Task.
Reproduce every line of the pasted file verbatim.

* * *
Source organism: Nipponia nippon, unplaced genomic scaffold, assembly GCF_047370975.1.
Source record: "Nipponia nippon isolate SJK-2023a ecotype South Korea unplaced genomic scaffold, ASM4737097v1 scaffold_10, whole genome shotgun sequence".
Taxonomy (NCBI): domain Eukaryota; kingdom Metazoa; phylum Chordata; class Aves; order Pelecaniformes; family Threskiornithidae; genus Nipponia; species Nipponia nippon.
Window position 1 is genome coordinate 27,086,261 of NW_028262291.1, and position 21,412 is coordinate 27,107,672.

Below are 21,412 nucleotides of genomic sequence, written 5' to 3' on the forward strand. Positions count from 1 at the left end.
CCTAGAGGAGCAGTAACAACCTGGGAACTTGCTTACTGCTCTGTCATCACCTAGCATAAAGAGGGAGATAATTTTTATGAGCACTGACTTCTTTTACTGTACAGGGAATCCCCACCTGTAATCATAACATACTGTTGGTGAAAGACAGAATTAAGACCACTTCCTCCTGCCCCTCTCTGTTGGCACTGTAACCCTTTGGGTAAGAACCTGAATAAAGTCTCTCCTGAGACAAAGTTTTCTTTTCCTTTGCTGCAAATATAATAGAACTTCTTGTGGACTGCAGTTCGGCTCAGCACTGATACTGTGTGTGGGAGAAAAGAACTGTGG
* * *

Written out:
Source organism: Nipponia nippon, unplaced genomic scaffold, assembly GCF_047370975.1.
Source record: "Nipponia nippon isolate SJK-2023a ecotype South Korea unplaced genomic scaffold, ASM4737097v1 scaffold_10, whole genome shotgun sequence".
Taxonomy (NCBI): domain Eukaryota; kingdom Metazoa; phylum Chordata; class Aves; order Pelecaniformes; family Threskiornithidae; genus Nipponia; species Nipponia nippon.
Window position 1 is genome coordinate 27,086,261 of NW_028262291.1, and position 21,412 is coordinate 27,107,672.

Below are 21,412 nucleotides of genomic sequence, written 5' to 3' on the forward strand. Positions count from 1 at the left end.
CCTAGAGGAGCAGTAACAACCTGGGAACTTGCTTACTGCTCTGTCATCACCTAGCATAAAGAGGGAGATAATTTTTATGAGCACTGACTTCTTTTACTGTACAGGGAATCCCCACCTGTAATCATAACATACTGTTGGTGAAAGACAGAATTAAGACCACTTCCTCCTGCCCCTCTCTGTTGGCACTGTAACCCTTTGGGTAAGAACCTGAATAAAGTCTCTCCTGAGACAAAGTTTTCTTTTCCTTTGCTGCAAATATAATAGAACTTCTTGTGGACTGCAGTTCGGCTCAGCACTGATACTGTGTGTGGGAGAAAAGAACTGTGG